Give: Doing something nice for a friend or a stranger, thanking someone or volunteering can have a positive impact on your mental health. Seeing yourself and your happiness linked to the wider community can be incredibly rewarding.

Just working on a couple of these areas is a great start in taking control of your mental health and wellbeing.

For more information on the Five Way to Wellbeing visit: www.mind.org.uk

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Keep Warm this Winter

As we get older, our bodies respond differently to the cold which can leave us more vulnerable to health problems. But with a little preparation, and by following some simple suggestions, you can stay healthy, safe and comfortable this winter.

When it gets cold, it’s important to keep yourself warm, both in the home and when you go out, this is because cold temperatures can raise blood pressure and increase the risk of flu. Cold weather can also be particularly dangerous if you have breathing problems, reduced mobility, a low immune system or circulatory conditions. Here’s some simple advice to help you stay healthy this winter:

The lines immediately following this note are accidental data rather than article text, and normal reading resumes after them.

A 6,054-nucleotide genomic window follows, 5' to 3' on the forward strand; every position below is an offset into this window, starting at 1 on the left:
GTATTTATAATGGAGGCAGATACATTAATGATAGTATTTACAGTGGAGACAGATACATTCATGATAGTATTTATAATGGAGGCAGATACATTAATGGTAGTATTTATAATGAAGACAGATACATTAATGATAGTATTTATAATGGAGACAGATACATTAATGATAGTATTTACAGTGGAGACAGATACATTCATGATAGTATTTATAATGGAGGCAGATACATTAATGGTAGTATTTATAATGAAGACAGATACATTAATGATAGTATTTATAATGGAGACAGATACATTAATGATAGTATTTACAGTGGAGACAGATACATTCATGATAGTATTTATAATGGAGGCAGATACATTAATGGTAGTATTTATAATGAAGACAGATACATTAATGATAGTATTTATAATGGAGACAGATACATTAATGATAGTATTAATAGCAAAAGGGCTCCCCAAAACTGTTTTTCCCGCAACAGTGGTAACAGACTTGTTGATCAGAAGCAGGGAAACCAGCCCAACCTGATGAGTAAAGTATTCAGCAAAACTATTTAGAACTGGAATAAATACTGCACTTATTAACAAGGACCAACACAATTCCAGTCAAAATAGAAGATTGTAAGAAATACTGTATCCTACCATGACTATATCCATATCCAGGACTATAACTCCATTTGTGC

Keep moving - Staying active will not only keep you fit and healthy, it will also generate heat to keep you warm.

Eat and drink well - Eat at least one hot meal each day and have hot drinks throughout the day.

Have your yearly flu vaccine - Flu is not only unpleasant, it can also develop into something more serious, such as pneumonia.

Clothing - Several thin layers of clothing will keep you warmer than one thick layer, as the layers trap warm air. Clothes made from wool or fleecy synthetic fibres such as polyester are a better choice than cotton.

Use a hot-water bottle, wheat bag or an electric blanket to warm the bed.